After a long break we managed to upload the fantastic photos from the Austral Islands. We hope you enjoy them as much as we enjoyed these amazing islands 😀😀🤣🤣

Austral Islands photographs

Mila singing on the summit of her island

Here is a link to our private “polynesian concert” on the summit of Tubuai. The singer is Mila!
Hier ist der Link zu unserem Privatkonzert auf dem höchsten Gipfel in Tubuai mit Mila, der Sängerin

Live in Tubuai

A local singer made a video on Tubuai. Everyone in the video except the singer is from the island.
Dieses Video ist in Tubuai gedreht worden und alle außer der Sängerin sind von Tubuai.

The same singer sang the “Mermaid song” which Heidi learned to dance to.
Diese Sängerin sang auch den “Meerjungfrau Song” bei dem ich den polynesischen Tanzstil gelernt habe.

MOÏRA (Steve et Dalida)

Finally. Two other great musicians from Tubuai who we met at an official dinner.
Diese zwei Musikanten sind berühmt hier in den Austral Inseln und wir haben sie getroffen, als der Präsident von Französisch Polynesien in Tubuai war.

Tubuai continued

Before we sailed to Tubuai we heard from other sailors that they had spent a month anchored off the island. We had philisophised about what you found to do for such a long time. When we finally left, after over two weeks, we could easily imagine being stuck on this beautiful island.

We cycled every track on the island with Arnaud ( chief of the gendarmes and our guide) spending three days ensuring we missed nothing. He showed us hidden temples, jungle covered ceremonial stones and unknown petroglyphs. We climbed the mountains from three sides and cycled everything you can ride a mountain bike along.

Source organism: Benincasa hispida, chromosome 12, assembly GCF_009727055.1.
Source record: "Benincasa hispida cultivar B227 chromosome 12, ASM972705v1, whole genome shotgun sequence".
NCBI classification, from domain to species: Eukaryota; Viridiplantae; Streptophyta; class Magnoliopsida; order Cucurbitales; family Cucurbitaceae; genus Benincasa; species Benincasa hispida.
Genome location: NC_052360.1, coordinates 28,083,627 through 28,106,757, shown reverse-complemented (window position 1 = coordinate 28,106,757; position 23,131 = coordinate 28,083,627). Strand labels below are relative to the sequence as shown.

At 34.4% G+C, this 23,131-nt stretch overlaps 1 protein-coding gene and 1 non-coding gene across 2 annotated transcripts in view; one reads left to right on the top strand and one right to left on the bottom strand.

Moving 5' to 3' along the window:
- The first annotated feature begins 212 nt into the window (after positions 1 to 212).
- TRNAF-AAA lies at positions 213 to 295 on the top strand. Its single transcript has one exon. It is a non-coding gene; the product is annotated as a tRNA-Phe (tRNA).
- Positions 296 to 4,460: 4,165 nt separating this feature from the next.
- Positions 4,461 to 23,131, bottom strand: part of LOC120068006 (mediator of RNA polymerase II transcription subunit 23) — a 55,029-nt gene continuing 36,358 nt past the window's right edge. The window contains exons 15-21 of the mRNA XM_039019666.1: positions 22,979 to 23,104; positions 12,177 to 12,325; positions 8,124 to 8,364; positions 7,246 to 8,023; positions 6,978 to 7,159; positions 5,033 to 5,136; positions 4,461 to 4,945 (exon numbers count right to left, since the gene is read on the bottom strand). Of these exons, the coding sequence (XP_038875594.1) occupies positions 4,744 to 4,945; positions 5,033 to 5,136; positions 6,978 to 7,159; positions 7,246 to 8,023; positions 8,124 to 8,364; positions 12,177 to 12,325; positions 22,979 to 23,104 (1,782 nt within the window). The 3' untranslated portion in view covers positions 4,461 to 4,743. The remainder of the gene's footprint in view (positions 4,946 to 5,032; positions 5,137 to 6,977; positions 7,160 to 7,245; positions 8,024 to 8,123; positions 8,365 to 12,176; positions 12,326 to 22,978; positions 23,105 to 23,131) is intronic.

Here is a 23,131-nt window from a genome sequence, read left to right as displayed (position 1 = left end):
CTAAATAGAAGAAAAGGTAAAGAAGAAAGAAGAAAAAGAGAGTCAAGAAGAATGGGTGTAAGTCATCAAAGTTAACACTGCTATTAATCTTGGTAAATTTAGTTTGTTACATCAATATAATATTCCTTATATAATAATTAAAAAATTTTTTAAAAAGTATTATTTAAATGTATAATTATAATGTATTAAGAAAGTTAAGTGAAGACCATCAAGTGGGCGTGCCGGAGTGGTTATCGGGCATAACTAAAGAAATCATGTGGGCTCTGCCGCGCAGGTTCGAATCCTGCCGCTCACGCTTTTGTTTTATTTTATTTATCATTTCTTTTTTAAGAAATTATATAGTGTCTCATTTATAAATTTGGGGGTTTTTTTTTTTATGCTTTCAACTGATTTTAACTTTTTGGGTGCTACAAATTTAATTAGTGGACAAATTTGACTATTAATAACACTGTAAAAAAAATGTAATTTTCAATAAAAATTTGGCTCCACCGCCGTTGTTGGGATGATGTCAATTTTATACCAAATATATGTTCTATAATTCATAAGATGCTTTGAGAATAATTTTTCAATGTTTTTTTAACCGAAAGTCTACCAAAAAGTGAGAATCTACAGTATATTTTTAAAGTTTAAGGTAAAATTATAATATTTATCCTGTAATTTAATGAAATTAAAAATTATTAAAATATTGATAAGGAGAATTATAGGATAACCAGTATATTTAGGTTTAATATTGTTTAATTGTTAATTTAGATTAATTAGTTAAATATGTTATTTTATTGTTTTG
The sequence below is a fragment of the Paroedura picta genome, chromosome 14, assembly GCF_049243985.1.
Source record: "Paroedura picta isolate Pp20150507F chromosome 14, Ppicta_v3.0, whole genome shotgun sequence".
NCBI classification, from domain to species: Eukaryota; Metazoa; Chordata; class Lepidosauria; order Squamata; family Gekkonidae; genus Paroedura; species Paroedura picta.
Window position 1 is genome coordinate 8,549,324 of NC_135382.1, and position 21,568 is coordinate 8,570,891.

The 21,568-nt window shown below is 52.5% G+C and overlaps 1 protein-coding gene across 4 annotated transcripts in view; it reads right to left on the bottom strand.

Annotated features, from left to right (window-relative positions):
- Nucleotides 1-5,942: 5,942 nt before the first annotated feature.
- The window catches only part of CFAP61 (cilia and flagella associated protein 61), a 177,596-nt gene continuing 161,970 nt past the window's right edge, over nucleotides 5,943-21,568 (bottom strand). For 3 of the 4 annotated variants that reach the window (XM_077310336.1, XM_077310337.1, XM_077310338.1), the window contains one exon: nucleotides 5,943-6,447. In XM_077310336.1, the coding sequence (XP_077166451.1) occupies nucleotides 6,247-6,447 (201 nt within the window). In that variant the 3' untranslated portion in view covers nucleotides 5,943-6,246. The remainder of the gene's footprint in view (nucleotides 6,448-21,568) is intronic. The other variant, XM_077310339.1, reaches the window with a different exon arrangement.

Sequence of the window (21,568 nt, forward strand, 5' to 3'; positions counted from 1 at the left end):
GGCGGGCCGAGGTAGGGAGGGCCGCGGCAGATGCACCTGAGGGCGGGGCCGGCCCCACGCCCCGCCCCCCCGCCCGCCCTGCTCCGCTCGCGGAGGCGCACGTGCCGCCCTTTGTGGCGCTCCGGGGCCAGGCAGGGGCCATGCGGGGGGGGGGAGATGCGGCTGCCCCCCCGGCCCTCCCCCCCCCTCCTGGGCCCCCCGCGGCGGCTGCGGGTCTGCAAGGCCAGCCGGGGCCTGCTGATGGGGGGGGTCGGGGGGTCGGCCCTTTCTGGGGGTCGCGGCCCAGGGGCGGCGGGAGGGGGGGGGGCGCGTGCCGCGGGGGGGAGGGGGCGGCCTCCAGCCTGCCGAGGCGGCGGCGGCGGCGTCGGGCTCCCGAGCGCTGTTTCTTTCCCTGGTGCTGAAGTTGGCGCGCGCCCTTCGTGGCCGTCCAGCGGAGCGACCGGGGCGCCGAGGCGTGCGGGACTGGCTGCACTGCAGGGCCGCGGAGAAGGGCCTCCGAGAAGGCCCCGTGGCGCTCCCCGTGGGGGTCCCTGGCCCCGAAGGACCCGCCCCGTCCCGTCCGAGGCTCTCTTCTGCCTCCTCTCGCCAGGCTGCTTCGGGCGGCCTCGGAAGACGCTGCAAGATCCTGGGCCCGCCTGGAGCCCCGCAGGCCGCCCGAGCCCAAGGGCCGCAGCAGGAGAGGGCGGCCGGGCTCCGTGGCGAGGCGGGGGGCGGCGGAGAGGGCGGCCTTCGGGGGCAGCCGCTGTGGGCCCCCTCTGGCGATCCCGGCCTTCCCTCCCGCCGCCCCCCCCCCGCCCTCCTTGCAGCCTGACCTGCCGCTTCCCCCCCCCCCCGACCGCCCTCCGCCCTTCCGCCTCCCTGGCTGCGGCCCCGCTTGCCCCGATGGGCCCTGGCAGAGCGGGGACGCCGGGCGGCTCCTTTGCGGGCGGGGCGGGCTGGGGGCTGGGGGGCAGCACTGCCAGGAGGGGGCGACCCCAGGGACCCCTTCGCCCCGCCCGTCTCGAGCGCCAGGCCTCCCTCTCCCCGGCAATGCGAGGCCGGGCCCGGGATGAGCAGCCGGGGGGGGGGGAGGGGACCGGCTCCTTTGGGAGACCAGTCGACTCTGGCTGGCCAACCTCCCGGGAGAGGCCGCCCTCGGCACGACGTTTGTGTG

Ina & Hervé – two amazingly friendly people – fed us great food, organized a gas refill, visited us on board, told us everything about mountain life and lent us their kayaks. We paddled across the lagoon to the tiny basalt island of Motu Ofai. This is the summit of a volcano that is slowly sinking in to the reef. For us it was our private tropical island to snorkel and sunbathe on totally alone.

The president of French Polynesia visited the island so there was a sit down meal to celebrate. Our friend Mila ensured that we were invited to represent the few sailors who reach this far flung island. Mila also invited Heidi to a traditional dance lesson with some local ladies where they swayed to the sound of Meherio – the mermaid song.

GPS tracks

Rurutu generosity

We were cycling across the hills on the stunningly beautiful island of Rurutu, enjoying the gentle breeze and panoramic views across the green slopes and fringing reef. We had already passed coffee bushes, grapefruit and lemon trees and our rucksacks were full from “wilderness shopping”.

another day of generosity!

In a small village we asked three taro farmers sat under a tree where we could buy avocados. One told us to follow him as he pushed a wheelbarrow of grass and roots home. Once we reached his garden he picked and opened two coconuts for us to drink the refreshing juice. While he fed the contents of his wheelbarrow to the pigs, his wife brought us fresh bananas to eat. The farmer returned with a bag full of avocados which he tied to the back of my rucksack. He and his wife then filled Heidi’s rucksack with taro. We tried to pay. We begged to be allowed to pay but they insisted everything was a present and wished us “Bonjournee” as they waved us off.